Med school interview day guide

Today I’m going to give some advice on how to approach med school interviews! Or rather, how to approach the interview day. My application cycle is coming to an end successfully, though it feels like just yesterday that I was exploring Chicago and falling in love with the city before my first interview. There’s a LOT of advice out there on every facet of the application process, so I’m just going to focus on what I learned from my own experiences.

Do mock interviews before you go.

Even if your interview skills are stellar, practice the big questions at home: Why medicine? Tell me about your self. Why this school? These questions will inevitably come up, and even the most eloquent person might have things they want to say, but might not think to say unless they had thought about the question at home. I practiced interviewing with my little brother and my dad, but some schools’ prehealth offices offer mock interview services that will give you feedback. Not gonna lie, I flashcarded myself when there was no one around to practice with. And yes, I’m turning “flashcard” into a verb. More than anything, I think practicing questions gave me a confidence boost that I could pull out to use during the real deal.

Make time to explore the location

Remember – you might be spending the next four years of your life in this city! I get that not everyone can take time off work/school in addition to the days they have to interview, but the time spent exploring the cities was so precious to me, I’d say absolutely do it if you can. You can get a feel of where students live, how you can pursue your interests outside of medicine, and just whether you like the vibe of the city. Plus, you may just end up on an adventure if you’re out and about on your own. Whatever you do though, make sure to get a good night’s rest before your interview.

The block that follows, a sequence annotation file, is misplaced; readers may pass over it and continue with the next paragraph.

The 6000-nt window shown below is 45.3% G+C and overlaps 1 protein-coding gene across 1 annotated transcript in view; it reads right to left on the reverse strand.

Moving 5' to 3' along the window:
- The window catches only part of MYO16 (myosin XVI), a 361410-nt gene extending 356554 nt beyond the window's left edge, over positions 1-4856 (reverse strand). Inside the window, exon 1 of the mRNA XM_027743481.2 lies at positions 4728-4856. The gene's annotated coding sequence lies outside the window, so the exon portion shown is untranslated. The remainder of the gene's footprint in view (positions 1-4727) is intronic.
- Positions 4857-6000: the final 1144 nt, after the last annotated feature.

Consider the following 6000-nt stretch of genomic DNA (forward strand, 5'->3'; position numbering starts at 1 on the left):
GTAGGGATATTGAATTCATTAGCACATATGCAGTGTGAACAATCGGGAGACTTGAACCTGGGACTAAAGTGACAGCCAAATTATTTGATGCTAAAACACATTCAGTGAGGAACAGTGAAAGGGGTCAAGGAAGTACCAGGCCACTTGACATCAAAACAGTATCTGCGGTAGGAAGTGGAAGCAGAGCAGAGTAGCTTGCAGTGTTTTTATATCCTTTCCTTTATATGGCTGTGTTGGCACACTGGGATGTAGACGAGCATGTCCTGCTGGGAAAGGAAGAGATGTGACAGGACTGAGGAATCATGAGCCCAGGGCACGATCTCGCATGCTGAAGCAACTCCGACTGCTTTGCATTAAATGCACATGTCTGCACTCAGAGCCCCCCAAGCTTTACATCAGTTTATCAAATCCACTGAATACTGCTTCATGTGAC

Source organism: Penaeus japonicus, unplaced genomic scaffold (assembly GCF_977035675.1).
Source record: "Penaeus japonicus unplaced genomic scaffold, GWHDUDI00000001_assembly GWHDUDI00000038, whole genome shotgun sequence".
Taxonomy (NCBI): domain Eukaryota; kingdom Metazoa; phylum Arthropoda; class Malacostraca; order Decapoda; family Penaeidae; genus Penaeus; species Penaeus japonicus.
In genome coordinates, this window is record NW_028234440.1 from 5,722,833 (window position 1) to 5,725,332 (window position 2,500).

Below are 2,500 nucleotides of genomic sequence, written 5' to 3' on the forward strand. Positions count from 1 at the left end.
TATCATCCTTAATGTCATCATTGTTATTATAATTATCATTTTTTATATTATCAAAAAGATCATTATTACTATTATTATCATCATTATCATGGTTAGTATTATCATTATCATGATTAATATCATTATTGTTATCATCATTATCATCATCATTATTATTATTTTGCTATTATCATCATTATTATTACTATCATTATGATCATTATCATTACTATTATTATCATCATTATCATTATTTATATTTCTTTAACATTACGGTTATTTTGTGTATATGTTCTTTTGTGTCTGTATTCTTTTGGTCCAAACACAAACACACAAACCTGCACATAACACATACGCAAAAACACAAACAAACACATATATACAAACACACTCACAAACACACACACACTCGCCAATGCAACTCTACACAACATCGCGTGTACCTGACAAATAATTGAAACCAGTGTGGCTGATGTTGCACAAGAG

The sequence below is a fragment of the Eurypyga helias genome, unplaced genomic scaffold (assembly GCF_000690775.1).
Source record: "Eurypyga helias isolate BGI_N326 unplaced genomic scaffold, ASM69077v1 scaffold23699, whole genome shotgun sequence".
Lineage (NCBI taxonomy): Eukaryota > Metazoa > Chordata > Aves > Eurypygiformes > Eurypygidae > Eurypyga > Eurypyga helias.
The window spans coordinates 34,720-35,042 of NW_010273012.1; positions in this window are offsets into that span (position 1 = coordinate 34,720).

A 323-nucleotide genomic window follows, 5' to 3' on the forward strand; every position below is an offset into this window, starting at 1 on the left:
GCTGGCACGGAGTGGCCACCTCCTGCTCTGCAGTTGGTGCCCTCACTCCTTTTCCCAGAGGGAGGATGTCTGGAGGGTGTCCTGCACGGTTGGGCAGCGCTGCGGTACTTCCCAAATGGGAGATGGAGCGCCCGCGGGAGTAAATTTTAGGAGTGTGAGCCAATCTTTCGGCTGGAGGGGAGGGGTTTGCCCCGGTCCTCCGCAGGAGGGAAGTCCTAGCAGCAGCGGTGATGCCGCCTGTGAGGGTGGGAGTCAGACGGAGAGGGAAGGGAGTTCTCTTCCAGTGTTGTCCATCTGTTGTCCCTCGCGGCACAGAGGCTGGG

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Catching a show at the breathtaking Pritzker Pavilion, carry-on luggage in tow! Love the abundance of public art in Chicago.

 

Don’t just arrive on time, arrive early.

This one may seem like a no brainer, but it’s amazing how being in an unfamiliar setting can interfere with your intended punctuality. Whether you opt to get to the school with your student host, by public transportation, uber/taxi, walk, or drive, plan to be at the admissions office or wherever the school indicated 30-45 minutes ahead of time. And if you plan to use Uber, first determine whether there will be very many drivers out on the road in the early morning. I was panicking before my SUNY Downstate interview because I assumed that an area like Brooklyn would be teeming with Ubers, but apparently not at 7am.

Don’t hesitate to talk about things outside of your application.

Your interviewer wants to get to know who you are as a person. One of my interviewers specifically said that he wanted to see if he could imagine an applicant as his colleague, someone to converse with and spend time with. Easy enough, right? In practice, it was actually kind of difficult for me. On one hand, it’s like, “I need to convince this person that I’m suited for med school,” but on the other hand, you’re like, “I want to answer that if I wasn’t going into a health-related field, I’d want to be a cheesemonger, help!” Allow your personality to shine through–using your best judgment, of course.

Be open and cordial with your fellow interviewees.

Even though I was pretty exhausted at the end of interview days from being “on” the entire time, I greatly enjoyed meeting people in the same boat as me! There are so many accomplished young people out there, it might be intimidating at first, but it really helps to talk to each other and kind of diffuse the stress of interviewing that way. It goes without saying that you should still remain professional, even if there aren’t any faculty or staff listening in on your conversations.

Send thank you cards if you want.

Some schools will give you directions on how to send cards, some schools will explicitly tell you not to send them (cough, USC). Send them if you feel like you connected with your interviewer or out of courtesy, but not because you think it’ll affect your admission decision either way. At least with the majority of schools, it’s not a dealbreaker and shouldn’t be.

All right, that’s all for now! I hope some future applicants find this helpful, and feel free to comment your own two cents!